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Comment Re:MapReduce is great (Score 2) 73

Indeed. I went though their "interview-process" a while back at the request of a friend that was there and desperately wanted me for his team. Interestingly, I failed to get hired, and I think it is because I knew a lot more about the questions they asked than the people that created (and asked) these questions. For example, on (non-cryptographic) hash-functions my answer was to not do them yourself, because they would always be pretty bad, and to instead use the ones by Bob Jenkins, or if things are slow because there is a disk-access in there to use a crypto hash. While that is what you do in reality if you have more than small tables, that was apparently very much not what they wanted to hear. They apparently wanted me to start to mess around with the usual things you find in algorithm books. Turns out, I did way back, but when I put 100 Million IP addresses into such a table, it performed abysmally bad. My take-away is that Google prefers to hire highly intelligent, but semi-smart people with semi-knowledge about things and little experience and that experienced and smart people fail their interviews unless they prepare for giving dumber answers than they can give. I will never do that.

On the plus side, my current job is way more interesting than anything Google would have offered me.

Comment It has not (Score 2) 73

What has happened instead is that quite a few "tech experts" did not understand what it actually was and had completely unrealistic expectations. Map-reduce is nice when you a) have computing power coming out of your ears and b) have very specific computing tasks. That means that in almost all cases, this technology is a bad choice and that was rather obvious to any actual expert right from the start.

Comment Re:In Other Words (Score 1) 412

Occam's Razor is not a valid proof technique and involves a subjective judgment call. It is a way to move forward under uncertain conditions that has a pretty good track record though. One if it main strengths is that usually simpler constructs survive better and hence are more prevalent. In science and technology, it matches well with the golden rule of constructing anything, namely KISS.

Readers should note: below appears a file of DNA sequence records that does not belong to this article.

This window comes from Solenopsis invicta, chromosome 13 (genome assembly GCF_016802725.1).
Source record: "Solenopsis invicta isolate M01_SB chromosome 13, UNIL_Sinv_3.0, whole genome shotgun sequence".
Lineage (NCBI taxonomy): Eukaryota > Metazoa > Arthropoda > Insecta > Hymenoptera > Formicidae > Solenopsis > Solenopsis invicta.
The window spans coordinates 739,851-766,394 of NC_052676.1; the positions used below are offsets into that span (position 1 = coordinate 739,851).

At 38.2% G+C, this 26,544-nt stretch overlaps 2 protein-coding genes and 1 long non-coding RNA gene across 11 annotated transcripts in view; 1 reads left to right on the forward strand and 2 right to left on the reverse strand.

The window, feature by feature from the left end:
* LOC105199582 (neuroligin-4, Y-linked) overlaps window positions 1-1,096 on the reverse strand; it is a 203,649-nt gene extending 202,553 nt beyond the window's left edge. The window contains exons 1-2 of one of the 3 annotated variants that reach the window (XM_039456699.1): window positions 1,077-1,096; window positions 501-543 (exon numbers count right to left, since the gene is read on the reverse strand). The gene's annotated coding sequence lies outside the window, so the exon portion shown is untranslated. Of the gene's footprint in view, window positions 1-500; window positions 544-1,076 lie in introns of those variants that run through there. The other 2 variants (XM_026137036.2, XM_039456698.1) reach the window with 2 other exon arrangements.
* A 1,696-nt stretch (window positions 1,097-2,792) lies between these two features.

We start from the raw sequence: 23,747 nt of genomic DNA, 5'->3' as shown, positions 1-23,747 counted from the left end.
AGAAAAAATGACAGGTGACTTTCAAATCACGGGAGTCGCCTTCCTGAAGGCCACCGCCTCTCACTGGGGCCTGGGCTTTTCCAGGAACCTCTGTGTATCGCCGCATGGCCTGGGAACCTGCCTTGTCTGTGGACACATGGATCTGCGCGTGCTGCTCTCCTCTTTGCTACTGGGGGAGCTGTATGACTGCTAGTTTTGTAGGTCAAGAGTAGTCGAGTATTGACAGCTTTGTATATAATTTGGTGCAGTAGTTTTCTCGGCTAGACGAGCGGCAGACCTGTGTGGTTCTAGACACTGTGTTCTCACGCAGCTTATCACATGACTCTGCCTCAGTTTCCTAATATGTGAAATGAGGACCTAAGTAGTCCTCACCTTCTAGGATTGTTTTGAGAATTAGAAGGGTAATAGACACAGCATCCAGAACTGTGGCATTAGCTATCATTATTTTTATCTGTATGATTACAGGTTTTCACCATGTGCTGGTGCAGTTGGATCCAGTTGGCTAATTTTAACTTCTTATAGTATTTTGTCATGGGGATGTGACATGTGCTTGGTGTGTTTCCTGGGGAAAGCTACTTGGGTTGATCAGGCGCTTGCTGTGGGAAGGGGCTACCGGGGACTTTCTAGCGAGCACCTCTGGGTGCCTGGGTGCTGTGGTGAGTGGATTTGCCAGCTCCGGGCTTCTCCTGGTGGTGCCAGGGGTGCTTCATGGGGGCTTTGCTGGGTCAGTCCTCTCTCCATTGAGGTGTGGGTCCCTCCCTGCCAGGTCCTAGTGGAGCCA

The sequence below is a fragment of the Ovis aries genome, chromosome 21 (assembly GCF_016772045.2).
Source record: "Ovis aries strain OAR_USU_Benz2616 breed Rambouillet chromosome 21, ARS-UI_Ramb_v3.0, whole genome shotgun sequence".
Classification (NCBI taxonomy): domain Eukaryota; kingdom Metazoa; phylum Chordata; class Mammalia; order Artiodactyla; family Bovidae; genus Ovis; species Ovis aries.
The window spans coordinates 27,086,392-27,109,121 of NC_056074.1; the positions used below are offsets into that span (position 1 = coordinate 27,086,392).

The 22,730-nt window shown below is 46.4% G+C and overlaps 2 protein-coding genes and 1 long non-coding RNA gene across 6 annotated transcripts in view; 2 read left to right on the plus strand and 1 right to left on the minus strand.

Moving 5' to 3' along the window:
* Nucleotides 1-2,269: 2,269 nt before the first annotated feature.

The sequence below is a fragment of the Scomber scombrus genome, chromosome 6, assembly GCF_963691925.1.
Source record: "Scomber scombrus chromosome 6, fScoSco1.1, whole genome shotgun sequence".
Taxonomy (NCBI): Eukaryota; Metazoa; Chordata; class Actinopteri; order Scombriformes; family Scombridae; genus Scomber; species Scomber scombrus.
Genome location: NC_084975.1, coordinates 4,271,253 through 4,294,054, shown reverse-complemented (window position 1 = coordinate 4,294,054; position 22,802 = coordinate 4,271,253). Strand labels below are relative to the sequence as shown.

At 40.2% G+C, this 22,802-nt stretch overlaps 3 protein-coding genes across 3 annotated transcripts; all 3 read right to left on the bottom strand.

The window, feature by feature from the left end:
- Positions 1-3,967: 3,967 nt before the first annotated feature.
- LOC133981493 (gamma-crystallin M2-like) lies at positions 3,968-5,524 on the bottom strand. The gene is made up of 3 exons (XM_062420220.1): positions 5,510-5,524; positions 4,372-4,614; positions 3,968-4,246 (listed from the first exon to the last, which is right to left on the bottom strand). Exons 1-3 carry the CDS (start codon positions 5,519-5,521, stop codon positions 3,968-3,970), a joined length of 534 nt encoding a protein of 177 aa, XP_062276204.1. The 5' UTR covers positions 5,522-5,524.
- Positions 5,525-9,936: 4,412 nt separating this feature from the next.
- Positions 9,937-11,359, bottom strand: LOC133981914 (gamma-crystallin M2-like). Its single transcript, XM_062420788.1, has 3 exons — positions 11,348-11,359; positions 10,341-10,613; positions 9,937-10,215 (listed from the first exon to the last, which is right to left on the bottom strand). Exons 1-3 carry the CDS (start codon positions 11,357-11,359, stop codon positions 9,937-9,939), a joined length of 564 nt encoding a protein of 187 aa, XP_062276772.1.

There are some areas where it seems to fail catastrophically though. For example, in Physics, both Quantum Mechanics and Relativity are not consistent with it, or it is unclear what it would advocate. (To make matters worse, Quantum Mechanics and Relativity are also not consistent with each other, i.e. they cannot both be true unless Physics is even more fundamentally wrong.) Now, Occam's Razor would probably suggest here that somebody is messing with us and that makes the simulation scenario or the presence of a god that does it a likely scenario. On the other hand, there is really no good other evidence for those models.

In reality, Occam's Razor probably works best when amended to say "Prefer the most simple explanation, unless you have good indications it is way off, and move to more complex explanations when validation of the most simple one fails. Also make very sure you understand complexity and do that validation carefully."

Comment Re:In Other Words (Score 1) 412

It is one valid world model, because it could be true from what we can observe. But so is solipsism, for example, and some other bizarre constructs. You cannot derive the probabilities for any of the these models being the true one from theoretical arguments, and that is what Hossenfelder probably objects to, and rightfully so.

For a large collection of invalid "proofs" of a certain world model, look, for example, at the large collection of "proofs" that God exists.

Comment Re:Stealth Layoff (Score 5, Insightful) 300

This is however really the most demented way to do it, because only those that are good at what they do (and hence have other prospects) will leave. The ones staying will include all that have no prospects. Do this several times and you may as well close down the department and re-start from scratch.

Why again are the people that make such decisions so much money? Oh right, because they know how to give the appearance of knowing how to do their job.

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